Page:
Tuesday, June 23, 2009



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“The Higher Education Commission and SAMAA TV has taken a landmark initiative in promoting the Industry-Academia Linkage network model, which is highly required for the future quality work force development in Pakistan. Such initiatives will strongly benefit the business communities in tapping the knowledge being produced in the academia and support the economic growth of our nation”-Mr. Qamar-Uz-Zaman Kaira, Federal Minister for Information & Broadcasting

Islamabad, 8th June 2009 – Today, the first Scholarship programme for Media students in Pakistan announced its first batch of successful candidates at an award ceremony held at the Higher Education Commission in Islamabad.

SAMAA TV, one of Pakistan’s leading urdu news channels, in joint collaboration with the Higher Education Commission today awarded scholarships to selected media students of public universities across Pakistan through the HEC-SAMAA TV Scholarship Programme. The successful students were awarded certificates by Ms. Shehnaz Wazir Ali, Chairperson HEC.

Speaking at the media conference, Chief Guest, Mr. Qamar-Uz-Zaman Kaira, Federal Minister of Information & Broadcasting applauded HEC and SAMAA TV for taking a landmark initiative and developing the first scholarship programme targeted for media students. “This has highlighted the need for developing and catering the potential within our youth who carry the aspiration of pursuing a career in the media industry. This scholarship has further endorsed the importance of the public-private partnership model, which is the future road for improving the socio-economic situation in our country, as engaging all stakeholders across the board makes the journey more focused, result oriented and achievable”.

The selected candidates for the HEC-SAMAA TV Scholarship Programme are Mr. Jaffar Hussain Pahnwar (University of Sindh), Mr. Muhammad Ashad (University of Karachi), Mr. Samar Abbas Qazafi (NUML), Mr. Usman Umer (Punjab University), Ms. Ghazala Zia (PU), Mr. Muhammad Atif Waheed (PU), Ms. Pawan Masaud Amna (PU), Mr. Muhammad Tauseef Sabih (PU), Mr. Hafiz Atiq ur-Rehman (PU), Mr. Muhammad Qurban (PU).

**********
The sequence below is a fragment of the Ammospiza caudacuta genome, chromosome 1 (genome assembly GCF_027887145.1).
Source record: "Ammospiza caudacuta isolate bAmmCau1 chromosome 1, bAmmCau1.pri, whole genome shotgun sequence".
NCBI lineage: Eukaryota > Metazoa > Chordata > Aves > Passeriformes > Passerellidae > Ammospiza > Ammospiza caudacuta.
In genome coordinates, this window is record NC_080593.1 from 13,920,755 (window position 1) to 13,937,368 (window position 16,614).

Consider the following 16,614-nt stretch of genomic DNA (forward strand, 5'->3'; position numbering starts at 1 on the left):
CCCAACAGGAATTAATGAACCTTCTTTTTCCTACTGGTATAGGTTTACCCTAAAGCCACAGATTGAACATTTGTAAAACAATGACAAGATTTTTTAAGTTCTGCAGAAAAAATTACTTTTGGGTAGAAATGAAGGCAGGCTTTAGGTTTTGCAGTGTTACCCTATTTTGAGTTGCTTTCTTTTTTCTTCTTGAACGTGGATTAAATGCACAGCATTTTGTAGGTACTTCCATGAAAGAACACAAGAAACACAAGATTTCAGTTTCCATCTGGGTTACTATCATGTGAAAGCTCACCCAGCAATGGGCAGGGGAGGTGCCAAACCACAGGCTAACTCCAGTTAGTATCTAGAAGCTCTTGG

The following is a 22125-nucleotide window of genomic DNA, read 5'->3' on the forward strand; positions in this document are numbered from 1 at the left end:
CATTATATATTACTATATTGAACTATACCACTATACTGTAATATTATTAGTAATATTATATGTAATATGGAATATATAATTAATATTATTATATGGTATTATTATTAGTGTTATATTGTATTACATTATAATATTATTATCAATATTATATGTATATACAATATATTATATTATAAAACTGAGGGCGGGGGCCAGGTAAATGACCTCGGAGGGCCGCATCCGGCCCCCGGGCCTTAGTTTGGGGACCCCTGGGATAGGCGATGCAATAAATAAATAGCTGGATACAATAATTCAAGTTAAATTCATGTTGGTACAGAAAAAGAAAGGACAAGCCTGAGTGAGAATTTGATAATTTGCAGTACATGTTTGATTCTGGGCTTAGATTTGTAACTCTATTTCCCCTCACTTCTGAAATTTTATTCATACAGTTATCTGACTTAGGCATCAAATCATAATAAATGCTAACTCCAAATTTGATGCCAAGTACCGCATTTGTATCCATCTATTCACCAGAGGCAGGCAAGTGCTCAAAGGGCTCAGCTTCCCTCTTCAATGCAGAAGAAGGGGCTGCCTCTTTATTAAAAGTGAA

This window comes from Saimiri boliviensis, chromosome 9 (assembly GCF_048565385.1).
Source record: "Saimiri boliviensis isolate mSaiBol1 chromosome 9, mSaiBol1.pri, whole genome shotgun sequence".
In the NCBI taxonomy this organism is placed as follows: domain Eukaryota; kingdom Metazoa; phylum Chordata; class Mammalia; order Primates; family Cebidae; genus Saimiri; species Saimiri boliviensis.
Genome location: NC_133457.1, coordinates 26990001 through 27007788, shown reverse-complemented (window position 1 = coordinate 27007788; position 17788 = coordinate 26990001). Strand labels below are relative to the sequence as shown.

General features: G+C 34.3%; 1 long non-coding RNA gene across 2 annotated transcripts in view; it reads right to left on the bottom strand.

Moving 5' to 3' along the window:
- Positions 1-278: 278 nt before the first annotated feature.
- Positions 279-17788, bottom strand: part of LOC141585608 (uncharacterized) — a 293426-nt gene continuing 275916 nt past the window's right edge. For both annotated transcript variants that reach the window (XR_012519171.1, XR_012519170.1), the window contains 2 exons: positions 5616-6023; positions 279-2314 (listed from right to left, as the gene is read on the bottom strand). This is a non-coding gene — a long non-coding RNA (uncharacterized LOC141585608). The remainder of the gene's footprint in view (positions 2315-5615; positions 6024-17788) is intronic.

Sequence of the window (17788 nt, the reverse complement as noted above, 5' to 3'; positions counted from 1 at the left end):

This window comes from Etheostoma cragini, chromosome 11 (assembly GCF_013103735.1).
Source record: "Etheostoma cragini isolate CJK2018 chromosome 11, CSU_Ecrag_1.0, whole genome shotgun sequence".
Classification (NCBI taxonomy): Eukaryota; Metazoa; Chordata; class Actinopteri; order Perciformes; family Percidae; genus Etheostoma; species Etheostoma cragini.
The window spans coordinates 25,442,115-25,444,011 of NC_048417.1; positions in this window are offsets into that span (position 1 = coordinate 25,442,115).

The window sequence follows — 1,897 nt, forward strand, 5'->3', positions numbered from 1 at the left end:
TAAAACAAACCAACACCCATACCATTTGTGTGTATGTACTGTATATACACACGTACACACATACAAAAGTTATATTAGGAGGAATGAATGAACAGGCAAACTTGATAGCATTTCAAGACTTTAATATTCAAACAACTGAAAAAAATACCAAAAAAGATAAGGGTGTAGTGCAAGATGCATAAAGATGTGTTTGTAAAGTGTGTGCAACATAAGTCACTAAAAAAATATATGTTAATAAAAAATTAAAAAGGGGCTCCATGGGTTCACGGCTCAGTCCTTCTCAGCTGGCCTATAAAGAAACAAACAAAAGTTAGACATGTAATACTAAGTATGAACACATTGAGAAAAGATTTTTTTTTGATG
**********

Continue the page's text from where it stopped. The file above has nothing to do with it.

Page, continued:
Mr. Amir Jahangir, Chief Executive Officer of SAMAA TV spoke on the new media age and said that ”The media is evolving on a fast track and is now one of the key players in the development of any nation – be it social, political or economic role play. The global journalism and competitive market now also demands quality work force. This scholarship programme is a step towards bridging the gaps between the academia and industry and creating the quality work force required to take Pakistan forward and position our country on a more competitive global footing”.

Mr. Jahangir also said that SAMAA TV believes in constructive innovation journalism, which is particularly relevant to Pakistan, as since long the local media has relentlessly only pursued the country’s challenges. He said that “We, at SAMAA believe that it is time to move from “raising a problem” towards a solution oriented perspective”. Mr. Jahangir announced ten (10) new scholarships for mass communication students of public universities across Pakistan.

The Scholarship Programme took its start through the signing of a MoU with the Higher Education Commission on 20th October 2008. Samaa TV will through this scholarship programme be providing (10) students from any public university across Pakistan with a scholarship of Rs. 50.000/- per student to cover the tuition fee for two years of Master’s level degree in Mass Communication. All of the successful candidates will upon completion of education and a min. scoring of GPA 3.0 be offered a one year job contract with SAMAA TV with salary at par with the industry standard and with desired department